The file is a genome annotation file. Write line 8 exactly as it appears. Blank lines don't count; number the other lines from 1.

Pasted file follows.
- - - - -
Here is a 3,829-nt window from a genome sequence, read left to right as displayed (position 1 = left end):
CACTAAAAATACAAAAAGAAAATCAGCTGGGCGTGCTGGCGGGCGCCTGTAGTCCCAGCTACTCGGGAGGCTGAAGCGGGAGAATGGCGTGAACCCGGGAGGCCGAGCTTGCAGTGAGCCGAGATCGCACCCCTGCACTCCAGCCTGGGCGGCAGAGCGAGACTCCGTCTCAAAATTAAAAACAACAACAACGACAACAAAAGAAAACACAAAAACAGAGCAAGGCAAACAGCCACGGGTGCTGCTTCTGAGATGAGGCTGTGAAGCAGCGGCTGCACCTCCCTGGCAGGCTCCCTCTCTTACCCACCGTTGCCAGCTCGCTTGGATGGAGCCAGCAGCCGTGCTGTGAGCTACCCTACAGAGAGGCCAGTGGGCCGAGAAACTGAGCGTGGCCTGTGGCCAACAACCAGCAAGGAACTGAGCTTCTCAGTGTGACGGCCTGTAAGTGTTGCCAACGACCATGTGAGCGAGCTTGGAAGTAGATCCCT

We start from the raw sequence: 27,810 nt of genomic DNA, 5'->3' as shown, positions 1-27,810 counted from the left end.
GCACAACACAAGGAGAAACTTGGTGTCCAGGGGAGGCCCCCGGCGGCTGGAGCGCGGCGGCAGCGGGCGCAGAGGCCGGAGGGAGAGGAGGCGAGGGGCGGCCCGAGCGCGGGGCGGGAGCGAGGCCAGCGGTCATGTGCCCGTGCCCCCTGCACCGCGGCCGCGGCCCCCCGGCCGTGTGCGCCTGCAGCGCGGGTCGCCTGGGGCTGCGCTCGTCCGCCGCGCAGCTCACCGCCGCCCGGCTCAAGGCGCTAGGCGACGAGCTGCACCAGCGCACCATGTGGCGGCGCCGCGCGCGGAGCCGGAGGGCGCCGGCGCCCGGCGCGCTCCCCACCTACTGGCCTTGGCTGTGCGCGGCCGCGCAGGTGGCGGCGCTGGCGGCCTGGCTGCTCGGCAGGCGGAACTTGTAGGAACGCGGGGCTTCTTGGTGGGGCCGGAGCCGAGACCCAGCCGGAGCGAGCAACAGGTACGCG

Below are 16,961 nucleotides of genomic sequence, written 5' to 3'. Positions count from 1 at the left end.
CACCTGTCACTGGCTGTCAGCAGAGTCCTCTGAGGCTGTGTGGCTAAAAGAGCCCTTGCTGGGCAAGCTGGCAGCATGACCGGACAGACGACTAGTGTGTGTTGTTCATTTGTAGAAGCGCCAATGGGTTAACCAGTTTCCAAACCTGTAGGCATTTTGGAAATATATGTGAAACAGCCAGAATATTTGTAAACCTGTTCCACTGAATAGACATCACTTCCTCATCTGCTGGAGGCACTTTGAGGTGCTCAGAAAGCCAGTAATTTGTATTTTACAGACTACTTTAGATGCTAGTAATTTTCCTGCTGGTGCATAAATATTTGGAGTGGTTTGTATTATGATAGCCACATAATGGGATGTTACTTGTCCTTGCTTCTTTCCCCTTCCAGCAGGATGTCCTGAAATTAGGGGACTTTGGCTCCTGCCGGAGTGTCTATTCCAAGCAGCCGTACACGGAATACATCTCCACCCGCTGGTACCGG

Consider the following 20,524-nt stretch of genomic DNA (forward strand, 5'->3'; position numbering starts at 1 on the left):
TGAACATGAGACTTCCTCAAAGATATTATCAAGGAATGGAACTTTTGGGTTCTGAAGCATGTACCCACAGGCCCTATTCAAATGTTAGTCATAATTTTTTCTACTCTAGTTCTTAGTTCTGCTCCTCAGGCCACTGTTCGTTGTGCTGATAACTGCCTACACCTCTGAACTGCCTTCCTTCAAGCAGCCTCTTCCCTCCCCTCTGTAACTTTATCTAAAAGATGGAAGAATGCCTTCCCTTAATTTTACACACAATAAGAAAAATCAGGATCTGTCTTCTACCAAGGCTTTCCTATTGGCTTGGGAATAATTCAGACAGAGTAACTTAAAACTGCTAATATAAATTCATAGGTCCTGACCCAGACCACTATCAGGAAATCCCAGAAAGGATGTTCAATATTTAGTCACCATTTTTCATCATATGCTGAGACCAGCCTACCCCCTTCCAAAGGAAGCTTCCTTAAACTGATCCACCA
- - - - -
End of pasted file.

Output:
TGAACATGAGACTTCCTCAAAGATATTATCAAGGAATGGAACTTTTGGGTTCTGAAGCATGTACCCACAGGCCCTATTCAAATGTTAGTCATAATTTTTTCTACTCTAGTTCTTAGTTCTGCTCCTCAGGCCACTGTTCGTTGTGCTGATAACTGCCTACACCTCTGAACTGCCTTCCTTCAAGCAGCCTCTTCCCTCCCCTCTGTAACTTTATCTAAAAGATGGAAGAATGCCTTCCCTTAATTTTACACACAATAAGAAAAATCAGGATCTGTCTTCTACCAAGGCTTTCCTATTGGCTTGGGAATAATTCAGACAGAGTAACTTAAAACTGCTAATATAAATTCATAGGTCCTGACCCAGACCACTATCAGGAAATCCCAGAAAGGATGTTCAATATTTAGTCACCATTTTTCATCATATGCTGAGACCAGCCTACCCCCTTCCAAAGGAAGCTTCCTTAAACTGATCCACCA